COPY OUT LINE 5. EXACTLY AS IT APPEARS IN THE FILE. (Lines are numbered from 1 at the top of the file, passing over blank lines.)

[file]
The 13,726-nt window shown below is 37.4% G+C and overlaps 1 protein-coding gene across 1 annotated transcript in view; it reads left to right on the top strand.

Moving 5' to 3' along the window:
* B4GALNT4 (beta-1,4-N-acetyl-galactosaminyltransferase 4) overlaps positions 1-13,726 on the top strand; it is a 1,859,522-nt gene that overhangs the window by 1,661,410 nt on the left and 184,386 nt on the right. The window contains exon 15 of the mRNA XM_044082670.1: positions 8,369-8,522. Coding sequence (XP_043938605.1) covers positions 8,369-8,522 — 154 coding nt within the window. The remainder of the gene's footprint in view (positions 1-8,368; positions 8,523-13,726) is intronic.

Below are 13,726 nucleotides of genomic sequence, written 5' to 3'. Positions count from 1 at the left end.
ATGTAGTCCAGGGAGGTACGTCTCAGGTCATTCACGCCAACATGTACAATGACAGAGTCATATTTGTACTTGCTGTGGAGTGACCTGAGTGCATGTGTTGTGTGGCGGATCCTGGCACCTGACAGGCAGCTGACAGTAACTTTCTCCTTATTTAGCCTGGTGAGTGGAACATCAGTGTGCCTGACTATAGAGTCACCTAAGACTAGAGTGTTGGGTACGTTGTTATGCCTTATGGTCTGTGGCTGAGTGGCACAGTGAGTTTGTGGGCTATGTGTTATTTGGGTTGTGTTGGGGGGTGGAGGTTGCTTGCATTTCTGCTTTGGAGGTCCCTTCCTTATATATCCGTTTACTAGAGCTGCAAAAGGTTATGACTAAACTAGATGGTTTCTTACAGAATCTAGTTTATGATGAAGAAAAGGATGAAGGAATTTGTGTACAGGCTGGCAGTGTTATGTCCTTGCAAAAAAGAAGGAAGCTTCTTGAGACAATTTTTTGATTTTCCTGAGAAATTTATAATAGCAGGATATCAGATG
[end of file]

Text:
ATGTAGTCCAGGGAGGTACGTCTCAGGTCATTCACGCCAACATGTACAATGACAGAGTCATATTTGTACTTGCTGTGGAGTGACCTGAGTGCATGTGTTGTGTGGCGGATCCTGGCACCTGACAGGCAGCTGACAGTAACTTTCTCCTTATTTAGCCTGGTGAGTGGAACATCAGTGTGCCTGACTATAGAGTCACCTAAGACTAGAGTGTTGGGTACGTTGTTATGCCTTATGGTCTGTGGCTGAGTGGCACAGTGAGTTTGTGGGCTATGTGTTATTTGGGTTGTGTTGGGGGGTGGAGGTTGCTTGCATTTCTGCTTTGGAGGTCCCTTCCTTATATATCCGTTTACTAGAGCTGCAAAAGGTTATGACTAAACTAGATGGTTTCTTACAGAATCTAGTTTATGATGAAGAAAAGGATGAAGGAATTTGTGTACAGGCTGGCAGTGTTATGTCCTTGCAAAAAAGAAGGAAGCTTCTTGAGACAATTTTTTGATTTTCCTGAGAAATTTATAATAGCAGGATATCAGATG